antibiotic: a chemical substance that kills or inhibits the growth of bacteria (a more precise term is antibacterial)

antimicrobial: a chemical substance that kills or inhibits the growth of microorganisms; this is a broader term than antibiotic, since it includes antibacterials (active against bacteria), antifungals (active against fungi; also known as antimycotics) and antiparasitic agents (active against parasites)

antiviral: a chemical substance that inhibits the replication of viruses and is used to treat viral infections. In contrast, viricides inactivate viruses, either within or outside the body

antivenene, antivenin, antivenom

Alternative terms for a biological product used in the treatment of venomous bites or stings.
Antivenom is the preferred term in Australia.

asteroid, meteor, meteorite, meteoroid

asteroid: a minor planet (with a diameter between 1 km and several hundred kilometres), especially in the inner Solar System (between Mars and Jupiter)

meteor: a streak of light that is seen when a meteoroid enters Earth’s atmosphere; often called a ‘shooting star’ or a ‘falling star’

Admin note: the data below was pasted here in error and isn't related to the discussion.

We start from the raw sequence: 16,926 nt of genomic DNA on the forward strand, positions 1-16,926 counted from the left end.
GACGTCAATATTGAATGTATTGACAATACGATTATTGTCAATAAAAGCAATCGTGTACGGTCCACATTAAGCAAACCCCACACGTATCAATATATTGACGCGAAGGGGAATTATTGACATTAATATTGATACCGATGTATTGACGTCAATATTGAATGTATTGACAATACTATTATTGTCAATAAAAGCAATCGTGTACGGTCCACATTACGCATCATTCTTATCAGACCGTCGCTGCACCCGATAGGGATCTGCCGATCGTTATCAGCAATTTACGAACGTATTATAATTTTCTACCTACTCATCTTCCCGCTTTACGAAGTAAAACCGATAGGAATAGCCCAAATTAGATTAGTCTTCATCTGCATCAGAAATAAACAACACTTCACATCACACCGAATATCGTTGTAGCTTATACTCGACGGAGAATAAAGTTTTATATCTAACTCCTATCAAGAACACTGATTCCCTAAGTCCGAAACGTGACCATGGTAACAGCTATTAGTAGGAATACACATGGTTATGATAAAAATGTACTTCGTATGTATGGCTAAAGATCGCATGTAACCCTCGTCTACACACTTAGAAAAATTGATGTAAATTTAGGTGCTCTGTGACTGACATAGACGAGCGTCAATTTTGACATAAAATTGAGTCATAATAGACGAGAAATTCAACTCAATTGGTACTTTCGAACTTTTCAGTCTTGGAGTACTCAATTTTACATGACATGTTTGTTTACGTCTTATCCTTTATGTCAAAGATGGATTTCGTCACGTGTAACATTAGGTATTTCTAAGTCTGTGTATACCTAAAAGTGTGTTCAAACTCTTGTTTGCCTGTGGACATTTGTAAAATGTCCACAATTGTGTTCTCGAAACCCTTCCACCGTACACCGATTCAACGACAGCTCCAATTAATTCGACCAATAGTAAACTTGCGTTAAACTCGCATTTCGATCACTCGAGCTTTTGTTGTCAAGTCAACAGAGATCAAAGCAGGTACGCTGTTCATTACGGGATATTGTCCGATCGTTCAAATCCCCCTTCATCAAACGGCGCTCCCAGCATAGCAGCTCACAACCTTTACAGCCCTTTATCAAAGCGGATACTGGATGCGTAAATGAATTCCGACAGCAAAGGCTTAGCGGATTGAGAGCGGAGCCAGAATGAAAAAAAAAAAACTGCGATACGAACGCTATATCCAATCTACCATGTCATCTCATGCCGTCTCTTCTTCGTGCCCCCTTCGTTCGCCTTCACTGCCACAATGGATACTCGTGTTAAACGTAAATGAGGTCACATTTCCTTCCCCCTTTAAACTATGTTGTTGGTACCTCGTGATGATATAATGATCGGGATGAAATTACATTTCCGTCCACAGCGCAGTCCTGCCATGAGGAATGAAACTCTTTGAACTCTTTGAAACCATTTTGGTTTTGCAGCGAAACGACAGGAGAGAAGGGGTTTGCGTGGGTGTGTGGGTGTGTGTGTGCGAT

meteorite: a meteoroid that falls to Earth’s surface

meteoroid: a solid body travelling through space that is smaller than an asteroid; mostly the remnants of comets or asteroids. When a meteoroid enters Earth’s atmosphere, heating results in its becoming visible as a meteor

autopsy, necropsy, postmortem

All 3 words refer to examination of the body of an animal after death. Necropsy tends to be used to refer to nonhuman animals, and autopsy to humans, whereas postmortem can refer to either. Postmortem can be used as either a noun or an adjective (eg postmortem findings).

average, mean, median, mode

average: a general term usually used to mean the arithmetic mean, but may be incorrectly used to mean median or mode

mean: the sum of a set of values divided by the number of values (arithmetic mean)

median: the central value in a set of values ordered by value

mode: the most frequent value in a set of values

User login

... or purchase now

An individual subscription is only A$60 per year

Group and student discounts may apply

Australian manual of scientific style Start communicating effectively

Purchase